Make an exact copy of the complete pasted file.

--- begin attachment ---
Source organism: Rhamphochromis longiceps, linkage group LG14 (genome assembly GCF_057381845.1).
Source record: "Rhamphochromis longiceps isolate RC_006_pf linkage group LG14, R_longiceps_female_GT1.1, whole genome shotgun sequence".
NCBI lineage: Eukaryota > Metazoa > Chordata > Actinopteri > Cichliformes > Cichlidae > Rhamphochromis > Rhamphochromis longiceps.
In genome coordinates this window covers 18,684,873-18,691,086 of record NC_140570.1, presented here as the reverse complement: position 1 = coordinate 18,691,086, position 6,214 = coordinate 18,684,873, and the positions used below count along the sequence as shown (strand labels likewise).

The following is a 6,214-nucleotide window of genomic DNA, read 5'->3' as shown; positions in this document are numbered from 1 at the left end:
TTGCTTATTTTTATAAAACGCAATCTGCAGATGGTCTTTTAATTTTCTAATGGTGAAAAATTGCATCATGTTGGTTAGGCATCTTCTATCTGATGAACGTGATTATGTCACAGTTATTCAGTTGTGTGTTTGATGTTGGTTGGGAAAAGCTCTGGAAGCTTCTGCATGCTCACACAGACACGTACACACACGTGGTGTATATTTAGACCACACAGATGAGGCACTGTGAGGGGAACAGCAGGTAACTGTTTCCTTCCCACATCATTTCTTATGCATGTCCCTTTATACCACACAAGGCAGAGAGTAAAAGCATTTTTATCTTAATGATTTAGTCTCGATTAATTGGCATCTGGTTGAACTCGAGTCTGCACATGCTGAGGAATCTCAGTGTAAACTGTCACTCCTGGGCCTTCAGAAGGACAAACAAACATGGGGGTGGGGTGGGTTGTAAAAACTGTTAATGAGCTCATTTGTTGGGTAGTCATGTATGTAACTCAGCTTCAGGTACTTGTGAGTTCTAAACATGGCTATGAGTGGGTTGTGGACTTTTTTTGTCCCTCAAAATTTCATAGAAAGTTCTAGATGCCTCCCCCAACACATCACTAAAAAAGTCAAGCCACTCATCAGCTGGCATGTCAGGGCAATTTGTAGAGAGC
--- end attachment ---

Source organism: Rhamphochromis longiceps, linkage group LG14 (genome assembly GCF_057381845.1).
Source record: "Rhamphochromis longiceps isolate RC_006_pf linkage group LG14, R_longiceps_female_GT1.1, whole genome shotgun sequence".
NCBI lineage: Eukaryota > Metazoa > Chordata > Actinopteri > Cichliformes > Cichlidae > Rhamphochromis > Rhamphochromis longiceps.
In genome coordinates this window covers 18,684,873-18,691,086 of record NC_140570.1, presented here as the reverse complement: position 1 = coordinate 18,691,086, position 6,214 = coordinate 18,684,873, and the positions used below count along the sequence as shown (strand labels likewise).

The following is a 6,214-nucleotide window of genomic DNA, read 5'->3' as shown; positions in this document are numbered from 1 at the left end:
TTGCTTATTTTTATAAAACGCAATCTGCAGATGGTCTTTTAATTTTCTAATGGTGAAAAATTGCATCATGTTGGTTAGGCATCTTCTATCTGATGAACGTGATTATGTCACAGTTATTCAGTTGTGTGTTTGATGTTGGTTGGGAAAAGCTCTGGAAGCTTCTGCATGCTCACACAGACACGTACACACACGTGGTGTATATTTAGACCACACAGATGAGGCACTGTGAGGGGAACAGCAGGTAACTGTTTCCTTCCCACATCATTTCTTATGCATGTCCCTTTATACCACACAAGGCAGAGAGTAAAAGCATTTTTATCTTAATGATTTAGTCTCGATTAATTGGCATCTGGTTGAACTCGAGTCTGCACATGCTGAGGAATCTCAGTGTAAACTGTCACTCCTGGGCCTTCAGAAGGACAAACAAACATGGGGGTGGGGTGGGTTGTAAAAACTGTTAATGAGCTCATTTGTTGGGTAGTCATGTATGTAACTCAGCTTCAGGTACTTGTGAGTTCTAAACATGGCTATGAGTGGGTTGTGGACTTTTTTTGTCCCTCAAAATTTCATAGAAAGTTCTAGATGCCTCCCCCAACACATCACTAAAAAAGTCAAGCCACTCATCAGCTGGCATGTCAGGGCAATTTGTAGAGAGC